Poland’s largest coal producer, the state-owned PGG, will announce significant cuts in coal production and the closure of several mines within days as part of a restructuring plan that is expected to spark protests from miners, industry sources said.
Poland produces nearly 80% of its electricity from coal and is the only member of the European Union to pledge to be carbon neutral by 2050.
PGG management will meet with union representatives on Tuesday to present the restructuring plan.
According to two sources familiar with the situation, the proposal will include the closure of several mines and keeping only the most efficient ones open, as well as lower wages.
One source said that as a result, annual production of PGG will be cut by more than 10%, but not in half. Another person said the goal could be to completely phase out coal mines in the Silesian coal region by 2036.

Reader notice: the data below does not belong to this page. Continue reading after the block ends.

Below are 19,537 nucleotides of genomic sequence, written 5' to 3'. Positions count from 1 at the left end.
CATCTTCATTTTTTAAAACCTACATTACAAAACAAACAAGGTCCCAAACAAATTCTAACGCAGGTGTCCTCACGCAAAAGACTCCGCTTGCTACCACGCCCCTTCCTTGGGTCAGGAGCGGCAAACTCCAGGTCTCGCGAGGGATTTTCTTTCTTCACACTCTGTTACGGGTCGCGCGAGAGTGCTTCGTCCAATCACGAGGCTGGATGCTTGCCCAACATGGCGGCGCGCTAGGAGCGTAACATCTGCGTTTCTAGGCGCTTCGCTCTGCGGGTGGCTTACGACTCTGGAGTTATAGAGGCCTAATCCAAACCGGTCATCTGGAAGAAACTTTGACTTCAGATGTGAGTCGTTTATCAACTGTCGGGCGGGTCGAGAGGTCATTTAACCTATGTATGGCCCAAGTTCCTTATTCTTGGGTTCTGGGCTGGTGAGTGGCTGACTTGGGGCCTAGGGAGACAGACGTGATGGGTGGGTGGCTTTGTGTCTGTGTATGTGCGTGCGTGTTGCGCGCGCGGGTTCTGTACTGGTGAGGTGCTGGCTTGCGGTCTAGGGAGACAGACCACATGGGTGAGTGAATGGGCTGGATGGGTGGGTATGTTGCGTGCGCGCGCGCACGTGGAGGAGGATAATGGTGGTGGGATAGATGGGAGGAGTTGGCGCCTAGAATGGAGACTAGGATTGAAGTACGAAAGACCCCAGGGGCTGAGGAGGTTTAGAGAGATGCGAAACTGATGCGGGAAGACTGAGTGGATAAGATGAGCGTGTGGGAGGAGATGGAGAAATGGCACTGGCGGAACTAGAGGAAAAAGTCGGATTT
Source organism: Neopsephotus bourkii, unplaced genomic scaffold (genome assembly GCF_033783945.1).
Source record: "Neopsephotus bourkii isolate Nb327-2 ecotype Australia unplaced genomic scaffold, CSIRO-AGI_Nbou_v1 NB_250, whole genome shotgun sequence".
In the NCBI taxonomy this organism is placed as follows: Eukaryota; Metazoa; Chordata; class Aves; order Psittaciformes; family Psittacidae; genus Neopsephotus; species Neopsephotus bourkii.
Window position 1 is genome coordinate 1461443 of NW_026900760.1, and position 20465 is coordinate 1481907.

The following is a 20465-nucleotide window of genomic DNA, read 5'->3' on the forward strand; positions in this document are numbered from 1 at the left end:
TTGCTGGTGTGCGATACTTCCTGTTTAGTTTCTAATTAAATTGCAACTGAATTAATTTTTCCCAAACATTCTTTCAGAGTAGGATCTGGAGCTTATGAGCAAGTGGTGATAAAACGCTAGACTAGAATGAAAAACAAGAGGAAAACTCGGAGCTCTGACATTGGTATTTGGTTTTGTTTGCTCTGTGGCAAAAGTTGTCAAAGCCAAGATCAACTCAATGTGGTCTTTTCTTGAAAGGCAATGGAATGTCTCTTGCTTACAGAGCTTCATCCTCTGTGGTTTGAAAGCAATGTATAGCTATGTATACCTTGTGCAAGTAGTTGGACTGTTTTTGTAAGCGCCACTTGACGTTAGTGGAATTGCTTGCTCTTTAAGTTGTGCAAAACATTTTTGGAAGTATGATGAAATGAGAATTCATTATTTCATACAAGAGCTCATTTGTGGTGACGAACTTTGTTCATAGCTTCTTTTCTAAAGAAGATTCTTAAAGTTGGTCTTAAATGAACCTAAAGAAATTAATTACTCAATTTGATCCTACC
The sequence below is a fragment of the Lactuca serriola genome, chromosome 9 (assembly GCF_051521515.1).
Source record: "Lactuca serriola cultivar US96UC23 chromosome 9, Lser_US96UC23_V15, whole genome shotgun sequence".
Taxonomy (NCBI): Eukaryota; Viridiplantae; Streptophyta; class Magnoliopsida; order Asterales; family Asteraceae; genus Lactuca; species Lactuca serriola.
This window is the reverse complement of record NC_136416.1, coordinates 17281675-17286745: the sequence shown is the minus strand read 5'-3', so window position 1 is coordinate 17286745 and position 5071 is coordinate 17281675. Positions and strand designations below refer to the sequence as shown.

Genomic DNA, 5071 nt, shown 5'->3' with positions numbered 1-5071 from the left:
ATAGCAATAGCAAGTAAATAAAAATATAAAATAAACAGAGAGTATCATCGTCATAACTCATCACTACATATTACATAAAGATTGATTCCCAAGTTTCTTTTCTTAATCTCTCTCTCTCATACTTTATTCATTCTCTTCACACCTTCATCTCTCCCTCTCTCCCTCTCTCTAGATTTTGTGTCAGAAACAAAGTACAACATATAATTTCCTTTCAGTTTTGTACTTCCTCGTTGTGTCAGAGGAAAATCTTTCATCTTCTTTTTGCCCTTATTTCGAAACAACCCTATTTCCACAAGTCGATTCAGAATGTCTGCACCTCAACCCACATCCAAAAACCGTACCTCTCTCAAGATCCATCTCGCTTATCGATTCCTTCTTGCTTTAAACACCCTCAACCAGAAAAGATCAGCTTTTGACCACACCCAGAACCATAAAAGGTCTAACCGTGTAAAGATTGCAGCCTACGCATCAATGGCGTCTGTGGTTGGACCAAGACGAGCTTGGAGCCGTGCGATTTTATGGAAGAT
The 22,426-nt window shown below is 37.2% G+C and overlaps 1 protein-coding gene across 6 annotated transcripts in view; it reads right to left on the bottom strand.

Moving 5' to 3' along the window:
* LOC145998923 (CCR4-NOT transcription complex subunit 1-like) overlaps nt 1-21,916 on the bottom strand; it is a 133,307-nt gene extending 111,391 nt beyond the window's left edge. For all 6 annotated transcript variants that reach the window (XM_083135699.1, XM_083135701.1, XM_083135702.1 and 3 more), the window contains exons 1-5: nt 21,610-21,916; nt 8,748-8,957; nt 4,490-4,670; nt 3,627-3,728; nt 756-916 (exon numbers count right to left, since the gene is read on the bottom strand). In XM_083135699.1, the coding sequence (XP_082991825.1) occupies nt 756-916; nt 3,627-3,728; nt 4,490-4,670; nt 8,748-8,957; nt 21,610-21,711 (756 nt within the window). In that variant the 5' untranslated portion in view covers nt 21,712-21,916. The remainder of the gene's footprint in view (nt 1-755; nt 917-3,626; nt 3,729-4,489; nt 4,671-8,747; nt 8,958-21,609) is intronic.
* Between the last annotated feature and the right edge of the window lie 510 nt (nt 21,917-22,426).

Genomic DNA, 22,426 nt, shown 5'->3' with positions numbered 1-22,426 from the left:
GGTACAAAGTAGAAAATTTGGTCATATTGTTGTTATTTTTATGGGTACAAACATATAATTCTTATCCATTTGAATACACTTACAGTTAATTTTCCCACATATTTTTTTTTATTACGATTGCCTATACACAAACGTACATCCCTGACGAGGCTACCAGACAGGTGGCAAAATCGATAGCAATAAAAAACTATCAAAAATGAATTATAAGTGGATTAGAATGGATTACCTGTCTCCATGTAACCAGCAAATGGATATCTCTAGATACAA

The mines designated for closure will be transferred to state-owned SRK, which is phasing out them. Miners will be offered huge severance pay and those close to retirement will be offered paid leave.
A PGG spokesman declined to comment. Union representatives declined to comment. Earlier this year, trade unions criticized the government for not stopping coal imports from Russia during the growing reserves in domestic mines.
The mine restructuring plan is being implemented shortly after incumbent President Andrzej Duda, an ally of the ruling Law and Justice Party (PiS), won the presidential elections in Poland, which was important for PiS to continue its reforms.
The ruling party came to power in 2015 thanks in part to pledges to support coal. Since then, it has gradually closed a number of mines and phased out new coal projects, while providing incentives for investment in solar energy.
Government officials, however, have repeatedly stated that coal will remain an important source of energy for Poland for a long time to come.